A fierce Atlantic storm, Desmond, struck parts of northern England, southern Scotland and Ireland the first weekend in December, with 13.44 inches (341.4 mm) of rain falling at Honister Pass, Cumbria between 6:30 pm on Dec. 4th to 6:30 pm on Dec. 5th – a new national record for rainfall accumulation in a 24-hour period. The U.K. Met Office issued a rare red “take action” warning — the first since February 12, 2014 — for parts of Cumbria and the Scottish Borders as a result of this powerful storm. The excessive nature of this record rainfall event, which led to flooding of more than 5,000 homes and businesses and left over 60,000 people without power, has led many to question whether climate change played a role, especially since there have been several large floods over the last decades.
Recent advances in the science of extreme event attribution now make it possible for scientists to, using peer-reviewed methods, rapidly provide an objective, quantitative initial estimate of the relative contribution of global warming to specific classes of extreme weather events. As a result, these analyses provide estimates of the return-time period of the event both today and in the past — before there was a strong human influence on the climate system. The ratio of these is a measure of the extent to which climate change affected the likelihood of the event. Overall, extreme event attribution can provide valuable information to decision-makers faced with tough questions about changing risks and to underpin adaptation strategies at a more local level.
To assess the potential link between the U.K.’s record rainfall and man-made greenhouse gases in the atmosphere, Climate Central, the Royal Netherlands Meteorological Institute (KNMI) and the University of Oxford — as part of theWorld Weather Attribution (WWA) partnership which also includes Red Cross Red Crescent Climate Centre andUniversity of Melbourne — conducted independent assessments using three peer-reviewed approaches. These approaches involve statistical analyses of the historical temperature record, the trend in a global coupled climate model, and the results of thousands of simulations of possible weather with a regional climate model. Applying multiple methods provides scientists with a means to assess confidence in the results.
Based on these three approaches – all of which are in agreement – the team found that global warming increased the likelihood of the heavy precipitation associated with a storm like Desmond. The increase is small but robust. It should be noted that a positive attribution for an extreme rainfall event like Desmond is still somewhat rare. Evidence of this can be found in a summary of the events analyzed as part of the annual BAMS Special Issue on Explaining Extreme Events from a Climate Perspective. Whereas the vast majority of heat events studied found a climate change signal, less than half of the papers looking at extreme rainfall events found a human influence.
By comparing recent extreme events with the historical record and climate model simulations, the team found that an event like this is now roughly 40% more likely due to climate change than it was in the past, with an uncertainty range of 5% to 80%. It is important to note that this analysis only considers externally driven changes in precipitation. It does not take into account other factors that influenced the flooding. While our analysis provides evidence that climate change has aggravated the flood hazard in this part of the world, risk is also determined by trends in exposure and vulnerability. As events like this become more common in the U.K., it will be important to discuss both changing risks associated global warming and the overall adequacy of flood defences.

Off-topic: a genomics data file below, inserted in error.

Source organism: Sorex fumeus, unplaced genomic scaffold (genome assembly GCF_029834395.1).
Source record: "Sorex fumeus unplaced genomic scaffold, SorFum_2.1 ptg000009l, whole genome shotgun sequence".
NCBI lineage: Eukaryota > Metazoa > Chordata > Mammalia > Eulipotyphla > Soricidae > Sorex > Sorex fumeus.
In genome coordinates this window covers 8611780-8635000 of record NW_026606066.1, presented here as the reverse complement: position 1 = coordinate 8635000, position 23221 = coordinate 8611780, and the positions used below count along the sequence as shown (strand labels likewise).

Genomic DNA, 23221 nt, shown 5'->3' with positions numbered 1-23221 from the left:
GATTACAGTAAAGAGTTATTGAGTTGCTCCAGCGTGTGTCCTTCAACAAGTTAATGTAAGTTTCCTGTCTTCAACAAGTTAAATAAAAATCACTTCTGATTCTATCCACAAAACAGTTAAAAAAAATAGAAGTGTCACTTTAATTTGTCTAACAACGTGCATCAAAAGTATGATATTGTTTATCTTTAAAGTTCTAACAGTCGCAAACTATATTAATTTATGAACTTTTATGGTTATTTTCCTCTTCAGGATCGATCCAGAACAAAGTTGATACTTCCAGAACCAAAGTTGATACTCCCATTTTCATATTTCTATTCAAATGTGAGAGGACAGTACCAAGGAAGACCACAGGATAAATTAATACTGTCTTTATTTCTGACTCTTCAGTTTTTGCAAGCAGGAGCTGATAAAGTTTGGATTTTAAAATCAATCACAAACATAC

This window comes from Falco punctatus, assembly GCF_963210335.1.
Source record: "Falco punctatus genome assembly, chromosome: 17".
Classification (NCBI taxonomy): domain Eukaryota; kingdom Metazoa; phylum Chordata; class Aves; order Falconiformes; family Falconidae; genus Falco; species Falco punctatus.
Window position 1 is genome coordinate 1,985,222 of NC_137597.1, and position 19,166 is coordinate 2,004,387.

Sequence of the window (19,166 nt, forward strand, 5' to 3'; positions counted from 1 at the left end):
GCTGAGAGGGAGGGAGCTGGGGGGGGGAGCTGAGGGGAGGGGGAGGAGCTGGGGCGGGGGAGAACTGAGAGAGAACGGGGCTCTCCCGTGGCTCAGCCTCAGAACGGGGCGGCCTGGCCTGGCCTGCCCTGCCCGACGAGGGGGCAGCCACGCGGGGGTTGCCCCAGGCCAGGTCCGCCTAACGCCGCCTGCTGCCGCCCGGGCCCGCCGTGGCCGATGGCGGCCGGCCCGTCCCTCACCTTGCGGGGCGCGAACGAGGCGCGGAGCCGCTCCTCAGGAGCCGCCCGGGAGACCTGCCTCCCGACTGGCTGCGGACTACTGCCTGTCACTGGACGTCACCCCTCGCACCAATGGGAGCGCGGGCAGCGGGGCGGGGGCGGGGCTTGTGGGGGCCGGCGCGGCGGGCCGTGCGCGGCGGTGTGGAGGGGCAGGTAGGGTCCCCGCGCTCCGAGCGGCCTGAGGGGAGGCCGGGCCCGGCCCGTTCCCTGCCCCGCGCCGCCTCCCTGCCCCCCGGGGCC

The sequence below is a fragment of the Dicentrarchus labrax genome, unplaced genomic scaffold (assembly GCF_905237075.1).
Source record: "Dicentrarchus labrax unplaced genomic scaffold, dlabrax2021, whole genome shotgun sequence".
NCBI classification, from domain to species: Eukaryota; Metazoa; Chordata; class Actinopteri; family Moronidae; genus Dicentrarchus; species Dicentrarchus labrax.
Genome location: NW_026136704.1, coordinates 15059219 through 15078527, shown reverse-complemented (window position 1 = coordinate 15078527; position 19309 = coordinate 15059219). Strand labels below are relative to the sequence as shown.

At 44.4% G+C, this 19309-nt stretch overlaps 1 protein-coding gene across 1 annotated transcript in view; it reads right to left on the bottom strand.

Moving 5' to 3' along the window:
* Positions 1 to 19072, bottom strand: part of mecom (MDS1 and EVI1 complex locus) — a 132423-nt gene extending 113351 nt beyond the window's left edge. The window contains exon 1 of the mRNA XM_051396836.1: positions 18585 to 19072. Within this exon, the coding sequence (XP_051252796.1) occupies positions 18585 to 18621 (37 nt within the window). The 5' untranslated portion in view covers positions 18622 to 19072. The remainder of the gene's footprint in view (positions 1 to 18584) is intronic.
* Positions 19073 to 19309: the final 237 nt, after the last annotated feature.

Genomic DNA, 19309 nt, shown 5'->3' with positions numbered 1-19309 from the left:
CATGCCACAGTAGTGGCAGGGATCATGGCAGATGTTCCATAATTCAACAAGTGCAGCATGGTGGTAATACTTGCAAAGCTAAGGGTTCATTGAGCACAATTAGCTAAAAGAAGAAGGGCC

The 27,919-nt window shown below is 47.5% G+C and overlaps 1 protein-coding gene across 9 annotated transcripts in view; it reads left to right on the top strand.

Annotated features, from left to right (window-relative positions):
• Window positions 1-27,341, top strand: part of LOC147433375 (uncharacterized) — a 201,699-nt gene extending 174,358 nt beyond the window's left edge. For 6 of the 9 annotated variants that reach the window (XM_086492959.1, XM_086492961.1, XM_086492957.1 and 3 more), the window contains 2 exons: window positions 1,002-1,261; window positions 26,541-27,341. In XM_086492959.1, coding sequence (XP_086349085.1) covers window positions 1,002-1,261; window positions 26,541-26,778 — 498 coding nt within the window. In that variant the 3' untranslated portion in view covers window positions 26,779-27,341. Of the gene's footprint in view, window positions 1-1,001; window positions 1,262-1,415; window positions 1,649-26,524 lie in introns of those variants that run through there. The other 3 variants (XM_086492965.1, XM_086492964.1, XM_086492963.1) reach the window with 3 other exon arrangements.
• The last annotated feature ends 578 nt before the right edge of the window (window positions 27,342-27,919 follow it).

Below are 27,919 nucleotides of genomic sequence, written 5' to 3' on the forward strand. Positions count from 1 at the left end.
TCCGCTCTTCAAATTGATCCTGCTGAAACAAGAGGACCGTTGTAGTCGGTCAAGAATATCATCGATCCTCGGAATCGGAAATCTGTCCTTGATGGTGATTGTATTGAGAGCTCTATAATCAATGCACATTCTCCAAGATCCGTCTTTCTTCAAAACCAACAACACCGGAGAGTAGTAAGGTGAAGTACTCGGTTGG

Data from NASA’s Integrated Multi-satellitE Retrievals for GPM (IMERG) were used to estimate rainfall for the period from November 30 to December 7, 2015. This analysis found that some rainfall near the Irish Sea measured over 392 mm (~15.4 inches) during this period. As much as 304 mm (~12 inches) of rain were reported to have fallen in only 24 hours.
Credits: SSAI/NASA/Hal Pierce
Table #1 — Summary of Key Scientific Parameters:
|Event Definition||24 hour maximum precipitation|
Results were checked against local station data. Over the large area, the ECMWF analysis gives an average precipitation of 36.4 mm on 5 December (0–0 UTC).
ECMWF 24-hour precipitation forecast
Global coupled model: EC-Earth 2.3 model (16 runs, 1861–2015) 100km resolution
Regional model: weather@home HadRM3P at 50km resolution over Europe, driven by HadAM3P & OSTIA SSTs
Overall: 5% to 80% more frequent
Method #1 (KNMI): Observations: 30%-180%
Method #2 (KNMI): Global Coupled Model: 10%-80%
Method #3 (Oxford): Regional Large-ensemble: 5%-50%
For Further Information Contact:
- Maarten van Aalst (Red Cross Red Crescent Climate Centre): firstname.lastname@example.org
- Friederike Otto (Oxford University): email@example.com
- Geert Jan van Oldenborgh (KNMI): firstname.lastname@example.org
This analysis has been published in Hydrology and Earth System Sciences (HESS). Click here.
Top photo credit: REUTERS/Phil Noble